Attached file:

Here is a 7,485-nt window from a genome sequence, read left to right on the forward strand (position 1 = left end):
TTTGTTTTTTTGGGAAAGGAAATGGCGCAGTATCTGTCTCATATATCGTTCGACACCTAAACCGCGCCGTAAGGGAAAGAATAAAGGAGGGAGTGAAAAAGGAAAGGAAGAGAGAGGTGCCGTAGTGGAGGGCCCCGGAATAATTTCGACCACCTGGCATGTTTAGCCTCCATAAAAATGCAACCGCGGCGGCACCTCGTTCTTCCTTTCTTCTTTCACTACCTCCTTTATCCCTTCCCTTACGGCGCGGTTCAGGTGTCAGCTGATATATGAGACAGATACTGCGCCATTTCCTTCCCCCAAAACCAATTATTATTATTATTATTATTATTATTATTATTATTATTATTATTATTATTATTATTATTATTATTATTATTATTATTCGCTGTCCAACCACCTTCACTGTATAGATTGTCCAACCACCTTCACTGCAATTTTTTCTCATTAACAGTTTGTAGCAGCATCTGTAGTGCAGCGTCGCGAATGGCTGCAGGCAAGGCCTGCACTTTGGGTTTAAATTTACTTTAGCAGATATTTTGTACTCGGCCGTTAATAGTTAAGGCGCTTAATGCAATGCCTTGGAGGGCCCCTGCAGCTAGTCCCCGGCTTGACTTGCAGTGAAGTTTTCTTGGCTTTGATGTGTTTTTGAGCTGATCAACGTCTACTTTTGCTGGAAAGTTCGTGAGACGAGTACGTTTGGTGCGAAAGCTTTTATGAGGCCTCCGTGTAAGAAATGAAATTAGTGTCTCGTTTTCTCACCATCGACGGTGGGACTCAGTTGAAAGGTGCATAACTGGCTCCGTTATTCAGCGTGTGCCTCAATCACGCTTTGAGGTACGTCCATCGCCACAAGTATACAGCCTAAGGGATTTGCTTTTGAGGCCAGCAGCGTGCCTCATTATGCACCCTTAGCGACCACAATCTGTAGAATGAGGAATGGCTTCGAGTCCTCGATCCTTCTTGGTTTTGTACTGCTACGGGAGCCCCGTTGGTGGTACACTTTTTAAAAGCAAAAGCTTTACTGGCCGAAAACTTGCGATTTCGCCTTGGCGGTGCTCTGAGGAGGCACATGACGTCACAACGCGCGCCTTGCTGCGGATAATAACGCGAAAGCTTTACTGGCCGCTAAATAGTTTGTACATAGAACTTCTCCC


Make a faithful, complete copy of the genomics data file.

Here is a 7,485-nt window from a genome sequence, read left to right on the forward strand (position 1 = left end):
TTTGTTTTTTTGGGAAAGGAAATGGCGCAGTATCTGTCTCATATATCGTTCGACACCTAAACCGCGCCGTAAGGGAAAGAATAAAGGAGGGAGTGAAAAAGGAAAGGAAGAGAGAGGTGCCGTAGTGGAGGGCCCCGGAATAATTTCGACCACCTGGCATGTTTAGCCTCCATAAAAATGCAACCGCGGCGGCACCTCGTTCTTCCTTTCTTCTTTCACTACCTCCTTTATCCCTTCCCTTACGGCGCGGTTCAGGTGTCAGCTGATATATGAGACAGATACTGCGCCATTTCCTTCCCCCAAAACCAATTATTATTATTATTATTATTATTATTATTATTATTATTATTATTATTATTATTATTATTATTATTATTATTATTATTCGCTGTCCAACCACCTTCACTGTATAGATTGTCCAACCACCTTCACTGCAATTTTTTCTCATTAACAGTTTGTAGCAGCATCTGTAGTGCAGCGTCGCGAATGGCTGCAGGCAAGGCCTGCACTTTGGGTTTAAATTTACTTTAGCAGATATTTTGTACTCGGCCGTTAATAGTTAAGGCGCTTAATGCAATGCCTTGGAGGGCCCCTGCAGCTAGTCCCCGGCTTGACTTGCAGTGAAGTTTTCTTGGCTTTGATGTGTTTTTGAGCTGATCAACGTCTACTTTTGCTGGAAAGTTCGTGAGACGAGTACGTTTGGTGCGAAAGCTTTTATGAGGCCTCCGTGTAAGAAATGAAATTAGTGTCTCGTTTTCTCACCATCGACGGTGGGACTCAGTTGAAAGGTGCATAACTGGCTCCGTTATTCAGCGTGTGCCTCAATCACGCTTTGAGGTACGTCCATCGCCACAAGTATACAGCCTAAGGGATTTGCTTTTGAGGCCAGCAGCGTGCCTCATTATGCACCCTTAGCGACCACAATCTGTAGAATGAGGAATGGCTTCGAGTCCTCGATCCTTCTTGGTTTTGTACTGCTACGGGAGCCCCGTTGGTGGTACACTTTTTAAAAGCAAAAGCTTTACTGGCCGAAAACTTGCGATTTCGCCTTGGCGGTGCTCTGAGGAGGCACATGACGTCACAACGCGCGCCTTGCTGCGGATAATAACGCGAAAGCTTTACTGGCCGCTAAATAGTTTGTACATAGAACTTCTCCC